November 22, 1894
WHEN Robert R. Whaley, the Seventh-day Adventist now serving a term of ninety days in the county jail at Centreville, Md., for hoeing in his garden on Sunday, was asked at his trial by Judge Robinson whether he would plead “guilty” or “not guilty,” he replied that he would plead “not guilty” to that part of the warrant charging “Sabbath breaking,” as he had not worked on the Sabbath.
THE judge then asked him if he had worked on Sunday, the first day of the week.
Mr. Whaley answered that he had. The judge then replied: “In this State they are the same. The Sabbath and Sunday are the same.”
In the State of Maryland there is a contention between sects that profess the Christian faith as to which day, the first or the seventh, is commanded of God to be observed as the Sabbath. Judge Robinson has adjudged the right of the State of Maryland to manifest a preference for those holding that Sunday, the first day of the week, is the Sabbath, and to attempt to force those who believe that “the seventh day is the Sabbath of the Lord” to submit to laws “made in deference” to the Sunday-Sabbath sentiment, and observe the first-day.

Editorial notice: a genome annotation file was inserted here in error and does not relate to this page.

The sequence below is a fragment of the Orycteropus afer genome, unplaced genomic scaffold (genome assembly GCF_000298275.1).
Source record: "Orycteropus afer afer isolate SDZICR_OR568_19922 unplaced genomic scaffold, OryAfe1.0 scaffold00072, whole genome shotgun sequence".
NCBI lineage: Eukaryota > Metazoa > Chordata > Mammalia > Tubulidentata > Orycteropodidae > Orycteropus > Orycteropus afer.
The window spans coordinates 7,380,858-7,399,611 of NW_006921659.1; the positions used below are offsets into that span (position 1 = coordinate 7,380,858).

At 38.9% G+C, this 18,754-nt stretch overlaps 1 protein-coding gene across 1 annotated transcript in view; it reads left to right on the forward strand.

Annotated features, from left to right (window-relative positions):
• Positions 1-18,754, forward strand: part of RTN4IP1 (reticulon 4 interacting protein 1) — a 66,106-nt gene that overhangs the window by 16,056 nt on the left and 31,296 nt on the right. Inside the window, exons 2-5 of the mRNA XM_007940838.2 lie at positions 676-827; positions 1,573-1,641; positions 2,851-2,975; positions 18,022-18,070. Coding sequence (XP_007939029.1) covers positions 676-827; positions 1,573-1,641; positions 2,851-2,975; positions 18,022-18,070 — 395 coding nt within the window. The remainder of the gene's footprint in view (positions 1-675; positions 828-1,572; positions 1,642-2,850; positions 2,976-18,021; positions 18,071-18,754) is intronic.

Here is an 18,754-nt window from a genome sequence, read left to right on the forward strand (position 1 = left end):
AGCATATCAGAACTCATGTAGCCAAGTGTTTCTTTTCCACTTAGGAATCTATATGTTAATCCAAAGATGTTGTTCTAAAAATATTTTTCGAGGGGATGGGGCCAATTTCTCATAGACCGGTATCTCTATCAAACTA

In 1776, Thomas Jefferson and James Madison indorsed and presented petitions to the Virginia legislature, signed by Presbyterians, Baptists, and Quakers, calling for separation of Church and State in the colony.
THE following is a quotation from the petition:—
It is … impossible for the magistrate to adjudge the right of preference among various sects that profess the Christian faith, without erecting a claim to infallibility, which would lead us back to Rome.—Baird’s “Religion in America,” Book 5, chap. 3, par. 11.
And now according to the invincible logic of James Madison and Thomas Jefferson, the Virginia Presbyterians, Baptists, and Quakers of 1776, Judge Robinson and the State of Maryland in deciding that Sunday is the Sabbath, have erected a claim to infallibility which is leading back to Rome.